Bending for power

Materials World magazine
,
1 Jun 2018

Deformed crystals used in solar cell semiconductors could make for more efficient photovoltaic panels. Ines Nastali reports.

Researchers at the University of Warwick, UK, have developed a way to make solar cells more efficient. As most photovoltaic cells only operate at around 20% of their power generating capability, the scientists from the Department of Physics looked to the crystals used in the cells’ semiconductors. 

They found that deforming single crystals of strontium titanate (SrTiO3), titanium dioxide (TiO2), and silicon (Si) in the semiconductors could improve efficiency. ‘Most commercial solar cells are formed of two layers creating a junction between two kinds of semiconductors, a p-type with positive charge carriers, called holes, that can be filled by electrons, which are the n-type with negative charge carriers,’ it is stated in a university press release. ‘When light is absorbed, this p-n junction of the two semiconductors sustains an internal field, splitting the photo-excited carriers in opposite directions and generating a current and voltage across the junction,’ the researchers add. 

While the junctions are necessary to harvest energy from the cell, there are natural limitations to capturing power. According to the thermodynamic Shockley-Queisser Limit, only 33.7% of the power contained in all sunlight falling on an optimised solar cell under ideal conditions can be turned into electricity.

Structural change

However, a potential solution was presented as the researchers tried to make use of the bulk photovoltaic effect, which is free from the Shockley-Queisser Limit and doesn’t need a p-n junction to work. ‘The anomalous photovoltaic effect occurs in certain semiconductors and insulators where their lack of perfect symmetry around their central point – a non-centrosymmetric structure – allows generation of voltage that is larger than the band gap of that material,’ the researchers state. 

The size of the bandgap indicates the conductivity of a material – a large bandgap means that a lot of energy is required to excite electrons and thus produce a current. ‘Unfortunately, the materials that are known to exhibit the anomalous photovoltaic effect have very low power generation efficiencies, and are never used in practical power-generation systems,’ the researchers said.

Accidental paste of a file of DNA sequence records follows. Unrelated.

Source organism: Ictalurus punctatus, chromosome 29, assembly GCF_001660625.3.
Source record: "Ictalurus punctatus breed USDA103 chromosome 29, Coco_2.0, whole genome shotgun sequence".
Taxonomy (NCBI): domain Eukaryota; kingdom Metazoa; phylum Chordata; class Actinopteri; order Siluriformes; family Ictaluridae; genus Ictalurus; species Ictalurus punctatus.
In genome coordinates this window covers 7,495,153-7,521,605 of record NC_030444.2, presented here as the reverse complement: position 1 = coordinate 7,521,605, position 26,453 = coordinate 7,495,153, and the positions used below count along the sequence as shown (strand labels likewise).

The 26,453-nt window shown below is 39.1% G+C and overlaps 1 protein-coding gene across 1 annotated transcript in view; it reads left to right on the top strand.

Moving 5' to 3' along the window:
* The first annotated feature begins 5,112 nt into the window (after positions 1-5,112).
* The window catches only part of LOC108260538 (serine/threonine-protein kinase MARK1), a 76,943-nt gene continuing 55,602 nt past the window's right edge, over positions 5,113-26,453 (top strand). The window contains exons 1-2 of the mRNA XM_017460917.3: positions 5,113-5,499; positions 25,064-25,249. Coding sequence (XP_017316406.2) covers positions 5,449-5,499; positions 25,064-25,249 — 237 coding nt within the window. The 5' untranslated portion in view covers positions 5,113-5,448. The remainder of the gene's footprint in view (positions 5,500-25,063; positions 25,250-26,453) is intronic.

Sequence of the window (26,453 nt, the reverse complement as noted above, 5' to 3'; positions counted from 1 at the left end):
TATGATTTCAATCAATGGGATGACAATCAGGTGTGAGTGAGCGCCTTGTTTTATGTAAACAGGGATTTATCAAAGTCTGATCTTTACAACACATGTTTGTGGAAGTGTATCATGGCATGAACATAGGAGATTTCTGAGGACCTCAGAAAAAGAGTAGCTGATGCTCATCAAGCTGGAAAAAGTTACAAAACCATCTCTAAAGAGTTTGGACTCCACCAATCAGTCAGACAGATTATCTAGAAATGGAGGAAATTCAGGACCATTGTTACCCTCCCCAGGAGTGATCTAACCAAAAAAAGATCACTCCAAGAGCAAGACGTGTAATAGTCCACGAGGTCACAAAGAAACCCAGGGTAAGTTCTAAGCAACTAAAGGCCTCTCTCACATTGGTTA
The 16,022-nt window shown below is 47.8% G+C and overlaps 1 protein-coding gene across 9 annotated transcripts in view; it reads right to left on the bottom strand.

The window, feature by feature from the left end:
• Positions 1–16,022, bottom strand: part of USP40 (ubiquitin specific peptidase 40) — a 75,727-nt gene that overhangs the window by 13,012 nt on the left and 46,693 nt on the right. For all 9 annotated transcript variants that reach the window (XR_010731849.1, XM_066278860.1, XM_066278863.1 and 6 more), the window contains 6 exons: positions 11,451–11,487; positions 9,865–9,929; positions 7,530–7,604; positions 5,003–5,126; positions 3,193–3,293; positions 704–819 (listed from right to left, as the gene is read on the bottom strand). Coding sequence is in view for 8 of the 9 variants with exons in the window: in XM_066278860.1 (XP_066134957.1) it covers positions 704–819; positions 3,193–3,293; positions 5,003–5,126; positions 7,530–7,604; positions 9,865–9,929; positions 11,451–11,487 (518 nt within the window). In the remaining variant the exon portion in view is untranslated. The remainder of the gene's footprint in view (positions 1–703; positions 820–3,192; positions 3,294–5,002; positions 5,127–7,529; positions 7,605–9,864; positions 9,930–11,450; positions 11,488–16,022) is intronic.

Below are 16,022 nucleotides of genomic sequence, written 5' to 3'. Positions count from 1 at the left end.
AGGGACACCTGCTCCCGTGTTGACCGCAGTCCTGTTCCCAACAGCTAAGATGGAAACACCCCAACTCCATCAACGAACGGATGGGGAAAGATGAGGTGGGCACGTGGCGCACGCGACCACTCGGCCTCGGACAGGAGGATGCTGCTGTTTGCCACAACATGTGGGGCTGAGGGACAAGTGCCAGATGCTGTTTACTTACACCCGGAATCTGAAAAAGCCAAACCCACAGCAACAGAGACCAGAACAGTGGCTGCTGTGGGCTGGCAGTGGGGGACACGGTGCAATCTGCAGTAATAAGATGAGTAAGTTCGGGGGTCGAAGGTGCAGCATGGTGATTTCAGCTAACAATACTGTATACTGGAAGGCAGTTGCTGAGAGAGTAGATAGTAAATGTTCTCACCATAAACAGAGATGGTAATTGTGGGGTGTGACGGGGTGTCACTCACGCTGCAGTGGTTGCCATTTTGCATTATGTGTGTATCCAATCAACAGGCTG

‘Our work has introduced a new effect that is based on completely different physical principles as classical solar cells with their p-n junctions. Since the Shockley-Quesser limit is solely defined for a p-n junction, our effect is – from the fundamental physics – free of this limitation,’ Professor Marin Alexe, the leading author of the study told Materials World.

Combined forces

The Warwick team therefore tried to take the semiconductors that work well in a solar cell and manipulate them to show the non-centrosymmetric structure, which normally only ferroelectric or piezoelectric materials have, resulting in the analogous photovoltaic effect. ‘We introduce strain gradients using either an atomic force microscope or a micron-scale indentation system, creating giant photovoltaic currents from centrosymmetric single crystals of SrTiO3, TiO2, and Si. This strain-gradient-induced bulk photovoltaic effect, which we call the flexo-photovoltaic effect, functions in the absence of a p-n junction,’ the scientists report in their study, Flexo-photovoltaic effect, published in the journal Science.

Going forward

‘There are already some inquiries from companies, but it is recognised to be in a very early stage of research,’ Alexe said. ’We will need more time and manpower to understand the underlying mechanism, quantify and properly design a proof of concept device.’

One of the challenges to overcome concerns engineering the crystals for the desired use. Alexe comments, ‘It is indeed a challenge to introduce a controlled strain into the existing solar cells. There are some designs, including an array of tips indenting the top surface or even intentionally building an array of misfit dislocations. Whether these, or any other alternative design, will be commercially viable or even working, remains to be established.’

You can read the study here: bit.ly/2rJVRoK